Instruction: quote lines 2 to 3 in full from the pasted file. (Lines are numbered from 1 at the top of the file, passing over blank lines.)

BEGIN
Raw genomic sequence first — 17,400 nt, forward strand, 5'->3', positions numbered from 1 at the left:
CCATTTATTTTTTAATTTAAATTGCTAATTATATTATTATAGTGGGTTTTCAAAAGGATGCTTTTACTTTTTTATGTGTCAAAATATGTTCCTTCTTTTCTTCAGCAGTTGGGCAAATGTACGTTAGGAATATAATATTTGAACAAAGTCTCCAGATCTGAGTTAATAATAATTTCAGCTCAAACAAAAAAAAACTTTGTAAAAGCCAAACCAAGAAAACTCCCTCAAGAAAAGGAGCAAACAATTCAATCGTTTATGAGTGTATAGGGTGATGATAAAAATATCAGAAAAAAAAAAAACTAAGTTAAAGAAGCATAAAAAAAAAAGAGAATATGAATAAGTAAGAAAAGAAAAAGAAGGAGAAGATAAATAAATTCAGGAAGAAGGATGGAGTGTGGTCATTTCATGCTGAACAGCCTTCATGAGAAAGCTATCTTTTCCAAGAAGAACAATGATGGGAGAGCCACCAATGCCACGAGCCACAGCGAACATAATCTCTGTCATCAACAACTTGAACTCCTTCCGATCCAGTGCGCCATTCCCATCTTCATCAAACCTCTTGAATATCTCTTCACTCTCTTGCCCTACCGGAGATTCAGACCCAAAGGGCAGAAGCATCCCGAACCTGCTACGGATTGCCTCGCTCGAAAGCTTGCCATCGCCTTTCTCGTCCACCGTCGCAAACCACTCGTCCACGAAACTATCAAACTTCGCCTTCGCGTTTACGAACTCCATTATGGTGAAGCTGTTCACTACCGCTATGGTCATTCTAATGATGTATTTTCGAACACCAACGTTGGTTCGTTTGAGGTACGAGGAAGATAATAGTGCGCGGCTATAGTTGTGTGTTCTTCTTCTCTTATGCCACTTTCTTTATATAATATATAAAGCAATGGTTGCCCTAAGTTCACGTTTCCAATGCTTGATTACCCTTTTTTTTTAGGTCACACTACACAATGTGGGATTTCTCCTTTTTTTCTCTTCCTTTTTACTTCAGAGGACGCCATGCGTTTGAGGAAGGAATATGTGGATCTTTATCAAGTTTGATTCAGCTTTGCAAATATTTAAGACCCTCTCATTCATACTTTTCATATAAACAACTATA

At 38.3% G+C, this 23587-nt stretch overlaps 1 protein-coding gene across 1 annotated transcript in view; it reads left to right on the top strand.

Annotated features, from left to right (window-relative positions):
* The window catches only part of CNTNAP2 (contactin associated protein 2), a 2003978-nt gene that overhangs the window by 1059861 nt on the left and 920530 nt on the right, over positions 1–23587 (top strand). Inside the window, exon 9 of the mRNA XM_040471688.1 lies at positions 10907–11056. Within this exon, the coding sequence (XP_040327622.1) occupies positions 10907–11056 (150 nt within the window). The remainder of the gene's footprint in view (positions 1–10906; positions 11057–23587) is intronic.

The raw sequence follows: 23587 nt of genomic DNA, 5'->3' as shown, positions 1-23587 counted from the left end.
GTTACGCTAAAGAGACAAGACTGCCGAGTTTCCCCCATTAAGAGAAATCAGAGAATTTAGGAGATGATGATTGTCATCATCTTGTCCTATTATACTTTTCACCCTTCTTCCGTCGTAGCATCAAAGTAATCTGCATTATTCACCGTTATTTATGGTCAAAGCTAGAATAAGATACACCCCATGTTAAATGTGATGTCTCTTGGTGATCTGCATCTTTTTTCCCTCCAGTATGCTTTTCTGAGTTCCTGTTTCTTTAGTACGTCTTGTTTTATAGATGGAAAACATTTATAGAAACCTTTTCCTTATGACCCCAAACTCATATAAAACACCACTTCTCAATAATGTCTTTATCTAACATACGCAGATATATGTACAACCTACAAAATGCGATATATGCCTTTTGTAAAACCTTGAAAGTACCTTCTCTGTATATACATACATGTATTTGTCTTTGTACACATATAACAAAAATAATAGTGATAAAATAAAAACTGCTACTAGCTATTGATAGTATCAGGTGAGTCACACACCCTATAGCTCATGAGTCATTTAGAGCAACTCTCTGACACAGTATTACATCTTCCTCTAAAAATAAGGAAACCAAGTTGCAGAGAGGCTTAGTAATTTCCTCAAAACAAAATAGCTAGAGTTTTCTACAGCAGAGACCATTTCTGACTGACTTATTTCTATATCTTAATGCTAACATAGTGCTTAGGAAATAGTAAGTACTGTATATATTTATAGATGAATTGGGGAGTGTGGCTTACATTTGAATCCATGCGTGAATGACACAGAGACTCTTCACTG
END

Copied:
CCATTTATTTTTTAATTTAAATTGCTAATTATATTATTATAGTGGGTTTTCAAAAGGATGCTTTTACTTTTTTATGTGTCAAAATATGTTCCTTCTTTTCTTCAGCAGTTGGGCAAATGTACGTTAGGAATATAATATTTGAACAAAGTCTCCAGATCTGAGTTAATAATAATTTCAGCTCAAACAAAAAAAAACTTTGTAAAAGCCAAACCAAGAAAACTCCCTCAAGAAAAGGAGCAAACAATTCAATCGTTTATGAGTGTATAGGGTGATGATAAAAATATCAGAAAAAAAAAAAACTAAGTTAAAGAAGCATAAAAAAAAAAGAGAATATGAATAAGTAAGAAAAGAAAAAGAAGGAGAAGATAAATAAATTCAGGAAGAAGGATGGAGTGTGGTCATTTCATGCTGAACAGCCTTCATGAGAAAGCTATCTTTTCCAAGAAGAACAATGATGGGAGAGCCACCAATGCCACGAGCCACAGCGAACATAATCTCTGTCATCAACAACTTGAACTCCTTCCGATCCAGTGCGCCATTCCCATCTTCATCAAACCTCTTGAATATCTCTTCACTCTCTTGCCCTACCGGAGATTCAGACCCAAAGGGCAGAAGCATCCCGAACCTGCTACGGATTGCCTCGCTCGAAAGCTTGCCATCGCCTTTCTCGTCCACCGTCGCAAACCACTCGTCCACGAAACTATCAAACTTCGCCTTCGCGTTTACGAACTCCATTATGGTGAAGCTGTTCACTACCGCTATGGTCATTCTAATGATGTATTTTCGAACACCAACGTTGGTTCGTTTGAGGTACGAGGAAGATAATAGTGCGCGGCTATAGTTGTGTGTTCTTCTTCTCTTATGCCACTTTCTTTATATAATATATAAAGCAATGGTTGCCCTAAGTTCACGTTTCCAATGCTTGATTACCCTTTTTTTTTAGGTCACACTACACAATGTGGGATTTCTCCTTTTTTTCTCTTCCTTTTTACTTCAGAGGACGCCATGCGTTTGAGGAAGGAATATGTGGATCTTTATCAAGTTTGATTCAGCTTTGCAAATATTTAAGACCCTCTCATTCATACTTTTCATATAAACAACTATA

At 38.3% G+C, this 23587-nt stretch overlaps 1 protein-coding gene across 1 annotated transcript in view; it reads left to right on the top strand.